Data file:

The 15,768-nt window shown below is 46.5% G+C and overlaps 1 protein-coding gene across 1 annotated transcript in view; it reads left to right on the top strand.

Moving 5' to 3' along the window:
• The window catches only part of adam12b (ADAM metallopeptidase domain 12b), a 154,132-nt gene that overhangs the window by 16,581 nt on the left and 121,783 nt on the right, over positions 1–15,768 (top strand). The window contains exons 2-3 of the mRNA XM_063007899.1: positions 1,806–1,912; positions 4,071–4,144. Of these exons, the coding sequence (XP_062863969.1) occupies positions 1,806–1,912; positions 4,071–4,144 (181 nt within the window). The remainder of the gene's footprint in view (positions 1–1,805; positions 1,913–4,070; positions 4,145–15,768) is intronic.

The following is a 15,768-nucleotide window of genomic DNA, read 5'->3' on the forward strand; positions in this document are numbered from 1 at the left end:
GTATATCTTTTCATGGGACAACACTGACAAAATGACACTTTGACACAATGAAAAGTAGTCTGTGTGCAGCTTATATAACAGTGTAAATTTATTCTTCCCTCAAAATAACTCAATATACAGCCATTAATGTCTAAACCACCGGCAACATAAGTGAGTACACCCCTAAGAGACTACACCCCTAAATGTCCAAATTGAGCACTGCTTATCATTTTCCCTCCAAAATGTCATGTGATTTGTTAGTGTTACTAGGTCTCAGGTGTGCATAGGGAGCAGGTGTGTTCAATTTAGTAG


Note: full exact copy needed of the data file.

The 15,768-nt window shown below is 46.5% G+C and overlaps 1 protein-coding gene across 1 annotated transcript in view; it reads left to right on the top strand.

Moving 5' to 3' along the window:
• The window catches only part of adam12b (ADAM metallopeptidase domain 12b), a 154,132-nt gene that overhangs the window by 16,581 nt on the left and 121,783 nt on the right, over positions 1–15,768 (top strand). The window contains exons 2-3 of the mRNA XM_063007899.1: positions 1,806–1,912; positions 4,071–4,144. Of these exons, the coding sequence (XP_062863969.1) occupies positions 1,806–1,912; positions 4,071–4,144 (181 nt within the window). The remainder of the gene's footprint in view (positions 1–1,805; positions 1,913–4,070; positions 4,145–15,768) is intronic.

The following is a 15,768-nucleotide window of genomic DNA, read 5'->3' on the forward strand; positions in this document are numbered from 1 at the left end:
GTATATCTTTTCATGGGACAACACTGACAAAATGACACTTTGACACAATGAAAAGTAGTCTGTGTGCAGCTTATATAACAGTGTAAATTTATTCTTCCCTCAAAATAACTCAATATACAGCCATTAATGTCTAAACCACCGGCAACATAAGTGAGTACACCCCTAAGAGACTACACCCCTAAATGTCCAAATTGAGCACTGCTTATCATTTTCCCTCCAAAATGTCATGTGATTTGTTAGTGTTACTAGGTCTCAGGTGTGCATAGGGAGCAGGTGTGTTCAATTTAGTAG